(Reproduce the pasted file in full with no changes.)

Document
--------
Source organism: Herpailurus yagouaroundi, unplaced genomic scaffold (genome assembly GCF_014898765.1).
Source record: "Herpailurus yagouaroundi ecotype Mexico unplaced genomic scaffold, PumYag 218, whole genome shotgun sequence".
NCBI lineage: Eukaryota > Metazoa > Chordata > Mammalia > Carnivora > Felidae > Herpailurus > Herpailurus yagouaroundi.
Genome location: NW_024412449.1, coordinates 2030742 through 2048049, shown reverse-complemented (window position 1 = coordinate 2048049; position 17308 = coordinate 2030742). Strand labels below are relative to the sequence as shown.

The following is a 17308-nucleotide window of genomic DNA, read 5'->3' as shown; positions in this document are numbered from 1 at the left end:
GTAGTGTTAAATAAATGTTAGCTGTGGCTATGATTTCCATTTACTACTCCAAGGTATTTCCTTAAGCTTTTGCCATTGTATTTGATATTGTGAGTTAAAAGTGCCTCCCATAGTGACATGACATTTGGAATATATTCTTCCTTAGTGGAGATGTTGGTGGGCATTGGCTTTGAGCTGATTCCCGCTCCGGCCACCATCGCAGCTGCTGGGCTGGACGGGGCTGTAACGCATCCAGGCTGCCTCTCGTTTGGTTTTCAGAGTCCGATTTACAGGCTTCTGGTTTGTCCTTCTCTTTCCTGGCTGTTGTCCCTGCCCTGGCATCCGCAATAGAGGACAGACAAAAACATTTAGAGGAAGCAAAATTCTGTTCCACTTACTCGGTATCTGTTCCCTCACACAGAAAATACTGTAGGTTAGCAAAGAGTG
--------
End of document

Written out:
Source organism: Herpailurus yagouaroundi, unplaced genomic scaffold (genome assembly GCF_014898765.1).
Source record: "Herpailurus yagouaroundi ecotype Mexico unplaced genomic scaffold, PumYag 218, whole genome shotgun sequence".
NCBI lineage: Eukaryota > Metazoa > Chordata > Mammalia > Carnivora > Felidae > Herpailurus > Herpailurus yagouaroundi.
Genome location: NW_024412449.1, coordinates 2030742 through 2048049, shown reverse-complemented (window position 1 = coordinate 2048049; position 17308 = coordinate 2030742). Strand labels below are relative to the sequence as shown.

The following is a 17308-nucleotide window of genomic DNA, read 5'->3' as shown; positions in this document are numbered from 1 at the left end:
GTAGTGTTAAATAAATGTTAGCTGTGGCTATGATTTCCATTTACTACTCCAAGGTATTTCCTTAAGCTTTTGCCATTGTATTTGATATTGTGAGTTAAAAGTGCCTCCCATAGTGACATGACATTTGGAATATATTCTTCCTTAGTGGAGATGTTGGTGGGCATTGGCTTTGAGCTGATTCCCGCTCCGGCCACCATCGCAGCTGCTGGGCTGGACGGGGCTGTAACGCATCCAGGCTGCCTCTCGTTTGGTTTTCAGAGTCCGATTTACAGGCTTCTGGTTTGTCCTTCTCTTTCCTGGCTGTTGTCCCTGCCCTGGCATCCGCAATAGAGGACAGACAAAAACATTTAGAGGAAGCAAAATTCTGTTCCACTTACTCGGTATCTGTTCCCTCACACAGAAAATACTGTAGGTTAGCAAAGAGTG